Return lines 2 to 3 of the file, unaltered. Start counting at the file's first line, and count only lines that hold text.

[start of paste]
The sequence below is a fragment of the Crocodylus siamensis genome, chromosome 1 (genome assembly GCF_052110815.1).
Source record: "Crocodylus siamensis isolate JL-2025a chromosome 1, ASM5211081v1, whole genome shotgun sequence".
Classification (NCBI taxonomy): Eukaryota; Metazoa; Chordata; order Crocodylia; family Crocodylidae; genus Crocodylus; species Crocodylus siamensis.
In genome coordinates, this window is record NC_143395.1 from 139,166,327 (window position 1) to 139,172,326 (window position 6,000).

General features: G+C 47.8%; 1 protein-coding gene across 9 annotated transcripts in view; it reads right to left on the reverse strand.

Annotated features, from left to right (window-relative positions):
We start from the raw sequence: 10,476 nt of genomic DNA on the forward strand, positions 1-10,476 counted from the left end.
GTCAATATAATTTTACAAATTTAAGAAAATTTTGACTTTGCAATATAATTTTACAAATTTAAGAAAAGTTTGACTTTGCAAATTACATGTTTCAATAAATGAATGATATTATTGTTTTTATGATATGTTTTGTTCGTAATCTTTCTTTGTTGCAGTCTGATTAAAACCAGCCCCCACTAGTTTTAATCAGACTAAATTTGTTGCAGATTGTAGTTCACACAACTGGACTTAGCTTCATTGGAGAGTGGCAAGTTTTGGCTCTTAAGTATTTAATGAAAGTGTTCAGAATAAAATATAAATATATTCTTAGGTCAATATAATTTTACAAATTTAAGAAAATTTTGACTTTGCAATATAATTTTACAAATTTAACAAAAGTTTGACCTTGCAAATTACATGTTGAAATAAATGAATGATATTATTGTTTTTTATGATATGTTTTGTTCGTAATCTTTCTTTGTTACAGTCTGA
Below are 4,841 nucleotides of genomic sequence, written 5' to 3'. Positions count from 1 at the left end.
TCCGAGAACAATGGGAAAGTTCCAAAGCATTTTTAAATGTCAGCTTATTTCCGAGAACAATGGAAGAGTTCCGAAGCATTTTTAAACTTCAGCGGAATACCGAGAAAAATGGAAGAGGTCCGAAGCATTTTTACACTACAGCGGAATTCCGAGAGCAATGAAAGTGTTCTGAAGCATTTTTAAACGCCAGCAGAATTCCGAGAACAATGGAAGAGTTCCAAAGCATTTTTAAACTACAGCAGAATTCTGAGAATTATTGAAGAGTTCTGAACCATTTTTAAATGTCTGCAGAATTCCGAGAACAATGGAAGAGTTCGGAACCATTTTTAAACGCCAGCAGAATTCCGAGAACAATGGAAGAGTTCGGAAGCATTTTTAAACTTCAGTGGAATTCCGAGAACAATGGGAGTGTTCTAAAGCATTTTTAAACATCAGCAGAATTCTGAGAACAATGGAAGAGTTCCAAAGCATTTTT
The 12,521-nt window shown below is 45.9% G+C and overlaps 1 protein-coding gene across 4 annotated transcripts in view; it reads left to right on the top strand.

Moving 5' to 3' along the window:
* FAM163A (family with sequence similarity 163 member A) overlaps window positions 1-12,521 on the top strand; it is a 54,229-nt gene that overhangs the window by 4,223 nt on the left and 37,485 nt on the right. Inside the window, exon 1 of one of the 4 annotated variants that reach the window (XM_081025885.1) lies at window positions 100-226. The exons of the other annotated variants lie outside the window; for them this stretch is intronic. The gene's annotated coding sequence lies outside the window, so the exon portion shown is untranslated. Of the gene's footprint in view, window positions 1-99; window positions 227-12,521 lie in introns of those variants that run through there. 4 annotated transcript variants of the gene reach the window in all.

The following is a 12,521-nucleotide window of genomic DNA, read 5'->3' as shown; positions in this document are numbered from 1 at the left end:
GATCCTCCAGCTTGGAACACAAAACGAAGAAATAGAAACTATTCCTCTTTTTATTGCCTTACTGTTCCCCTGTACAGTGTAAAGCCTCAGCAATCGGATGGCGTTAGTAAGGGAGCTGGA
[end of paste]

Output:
Source record: "Crocodylus siamensis isolate JL-2025a chromosome 1, ASM5211081v1, whole genome shotgun sequence".
Classification (NCBI taxonomy): Eukaryota; Metazoa; Chordata; order Crocodylia; family Crocodylidae; genus Crocodylus; species Crocodylus siamensis.